Elon Musk’s Satellite Internet Is Breaking Indians Laws? Govt Starts Scrutiny, Legal Notice Can Be Sent
The Department of Telecommunications (DoT) has started scrutinizing Elon Musk-led SpaceX’s offer to pre-sell its Starlink satellite internet service in India to know if it flouts any of the country’s existing telecom and technology laws.
According to the Economic Times, which cited a senior DoT official, the department is attempting to determine if the Starlink beta service offer violates any provisions of the Indian Telegraph Act, 1885, the Indian Wireless Telegraphy Act, 1933, India’s Satcom regulation, 2000, and the Information Technology (IT) Act, 2000.
Starlink In India
Elon Musk aims to launch its satellite internet service, Starlink, in India in 2022. Satellite internet has a lot of potential in India as providing coverage through the on-ground mobile tower in remote areas is difficult.
Normally the communication satellite operates from medium earth orbit of 2000km to 35,000km and sometimes beyond 35,000. But due to closer proximity to the earth’s surface Starlink will result in better internet service.
As per WEF, India has also been one of the fastest-growing markets in terms of new adoption with the number of internet users growing by 23% between 2019 and 2020.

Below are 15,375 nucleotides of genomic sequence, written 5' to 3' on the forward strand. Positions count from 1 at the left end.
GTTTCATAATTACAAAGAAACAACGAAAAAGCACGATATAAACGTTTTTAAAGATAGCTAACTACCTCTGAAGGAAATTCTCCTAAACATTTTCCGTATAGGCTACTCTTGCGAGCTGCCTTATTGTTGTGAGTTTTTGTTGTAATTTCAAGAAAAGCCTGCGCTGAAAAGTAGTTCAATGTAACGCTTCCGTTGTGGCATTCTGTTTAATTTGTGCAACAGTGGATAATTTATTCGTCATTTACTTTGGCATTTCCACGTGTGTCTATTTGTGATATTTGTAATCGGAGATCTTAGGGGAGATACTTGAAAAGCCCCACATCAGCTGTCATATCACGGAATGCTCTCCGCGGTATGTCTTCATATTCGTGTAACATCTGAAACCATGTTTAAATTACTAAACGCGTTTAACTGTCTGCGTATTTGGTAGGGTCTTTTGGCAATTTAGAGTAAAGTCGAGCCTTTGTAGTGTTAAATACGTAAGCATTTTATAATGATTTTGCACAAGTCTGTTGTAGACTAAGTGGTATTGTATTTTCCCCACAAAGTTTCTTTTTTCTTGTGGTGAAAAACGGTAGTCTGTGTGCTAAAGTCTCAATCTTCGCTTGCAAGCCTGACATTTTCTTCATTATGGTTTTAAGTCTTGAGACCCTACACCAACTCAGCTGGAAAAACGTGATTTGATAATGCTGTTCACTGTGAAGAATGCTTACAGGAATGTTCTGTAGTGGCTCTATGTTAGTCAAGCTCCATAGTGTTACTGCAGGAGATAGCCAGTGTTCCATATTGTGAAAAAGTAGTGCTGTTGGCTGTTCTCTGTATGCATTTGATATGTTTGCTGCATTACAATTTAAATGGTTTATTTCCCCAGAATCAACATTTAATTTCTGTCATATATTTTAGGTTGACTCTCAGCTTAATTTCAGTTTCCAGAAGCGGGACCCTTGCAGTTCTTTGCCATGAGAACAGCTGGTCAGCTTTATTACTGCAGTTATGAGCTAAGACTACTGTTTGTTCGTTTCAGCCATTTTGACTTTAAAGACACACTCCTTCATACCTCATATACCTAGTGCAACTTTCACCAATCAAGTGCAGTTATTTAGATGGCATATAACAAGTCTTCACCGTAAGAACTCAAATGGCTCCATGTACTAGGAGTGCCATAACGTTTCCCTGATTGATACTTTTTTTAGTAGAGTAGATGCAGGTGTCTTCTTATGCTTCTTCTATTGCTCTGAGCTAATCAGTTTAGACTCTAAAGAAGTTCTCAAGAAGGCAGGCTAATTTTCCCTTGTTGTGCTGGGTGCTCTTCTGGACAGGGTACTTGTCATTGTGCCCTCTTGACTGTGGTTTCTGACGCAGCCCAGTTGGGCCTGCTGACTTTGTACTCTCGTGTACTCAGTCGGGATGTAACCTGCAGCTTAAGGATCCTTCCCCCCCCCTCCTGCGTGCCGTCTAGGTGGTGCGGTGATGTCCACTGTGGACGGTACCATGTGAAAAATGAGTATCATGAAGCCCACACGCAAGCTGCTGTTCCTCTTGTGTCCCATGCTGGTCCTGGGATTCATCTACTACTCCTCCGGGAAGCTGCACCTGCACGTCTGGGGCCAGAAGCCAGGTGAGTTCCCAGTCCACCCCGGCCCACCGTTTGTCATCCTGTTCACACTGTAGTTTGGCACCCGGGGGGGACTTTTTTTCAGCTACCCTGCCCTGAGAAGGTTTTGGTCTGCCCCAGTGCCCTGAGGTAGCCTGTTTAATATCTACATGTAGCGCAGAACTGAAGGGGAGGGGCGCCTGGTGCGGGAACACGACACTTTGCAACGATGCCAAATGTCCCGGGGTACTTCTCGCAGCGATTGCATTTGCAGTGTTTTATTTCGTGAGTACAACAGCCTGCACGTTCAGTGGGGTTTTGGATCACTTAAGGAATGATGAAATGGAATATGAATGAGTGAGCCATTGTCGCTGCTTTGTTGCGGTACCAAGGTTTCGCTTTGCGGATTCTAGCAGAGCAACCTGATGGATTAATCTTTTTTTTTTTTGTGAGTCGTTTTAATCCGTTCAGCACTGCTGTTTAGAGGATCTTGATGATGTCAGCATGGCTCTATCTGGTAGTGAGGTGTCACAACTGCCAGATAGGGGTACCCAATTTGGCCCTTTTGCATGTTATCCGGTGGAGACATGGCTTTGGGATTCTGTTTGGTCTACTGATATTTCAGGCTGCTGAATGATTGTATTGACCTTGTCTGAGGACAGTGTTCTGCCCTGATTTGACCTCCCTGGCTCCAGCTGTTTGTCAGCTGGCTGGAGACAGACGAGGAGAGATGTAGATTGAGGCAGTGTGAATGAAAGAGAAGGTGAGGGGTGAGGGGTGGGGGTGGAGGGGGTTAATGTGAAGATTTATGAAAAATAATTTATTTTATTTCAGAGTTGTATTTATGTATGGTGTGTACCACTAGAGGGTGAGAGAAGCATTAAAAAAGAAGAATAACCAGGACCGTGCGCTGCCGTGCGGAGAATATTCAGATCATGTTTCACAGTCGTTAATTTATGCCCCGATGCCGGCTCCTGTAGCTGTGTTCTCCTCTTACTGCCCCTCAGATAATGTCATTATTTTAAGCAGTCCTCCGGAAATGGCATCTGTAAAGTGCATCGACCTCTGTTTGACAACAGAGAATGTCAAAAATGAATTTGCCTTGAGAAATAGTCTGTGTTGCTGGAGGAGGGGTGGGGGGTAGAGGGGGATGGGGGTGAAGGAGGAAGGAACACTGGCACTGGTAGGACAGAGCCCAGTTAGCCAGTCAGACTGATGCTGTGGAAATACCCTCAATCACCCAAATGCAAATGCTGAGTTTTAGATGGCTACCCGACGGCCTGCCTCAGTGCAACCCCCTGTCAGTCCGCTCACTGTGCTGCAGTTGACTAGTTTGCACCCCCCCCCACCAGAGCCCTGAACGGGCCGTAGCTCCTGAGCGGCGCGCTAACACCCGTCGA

Several Indian locations have been specified on the website. Indian users can pre-book the Starlink services at a refundable amount of $99(around Rs 7265).
It Shouldn’t Violate India’s Existing Telecom Regulation
If it is legally determined that Starlink’s offer breaches existing telecom laws, is not in the best interests of consumers, and has national security consequences, then the official said that action, including sending a notice at first, may be taken.
He went on to say that the offer does not appear to violate Section 4 of the Indian Telegraph Act, 1885, because “SpaceX has yet to create, maintain, or work a telegraph in Indian jurisdiction.”
A ‘telegraph’, under the Act, is any appliance, instrument, or apparatus used for transmission or reception of signals, images, data, and sounds/intelligence by wire or other electromagnetic emissions. “But the DoT is yet to firm up its final views,” the business daily quoted the DoT official as saying.
The Broadband India Forum (BIF), which represents companies such as Bharti Airtel-UK government-owned satellite venture OneWeb, Amazon, Hughes, Google, Microsoft, and Facebook, recently requested that the government prohibit SpaceX from pre-selling the beta edition of its Starlink satellite internet services in India, claiming that the Elon Musk-led US satellite operator did not comply with Indian regulations. Following this complaint from BIF, DoT started this scrutiny.
Previously, SpaceX began accepting preorders for the beta edition of its Starlink satellite internet service in India for a $99 completely refundable deposit (more than Rs 7,000).
“We are trying to examine if Starlink’s offer legally flouts any existing Indian telecom/technology regulations as the company appears to be offering an advance booking option for a future satellite internet service to Indian consumers and is not immediately selling a product or rendering a service,” the business daily quoted another senior official as saying.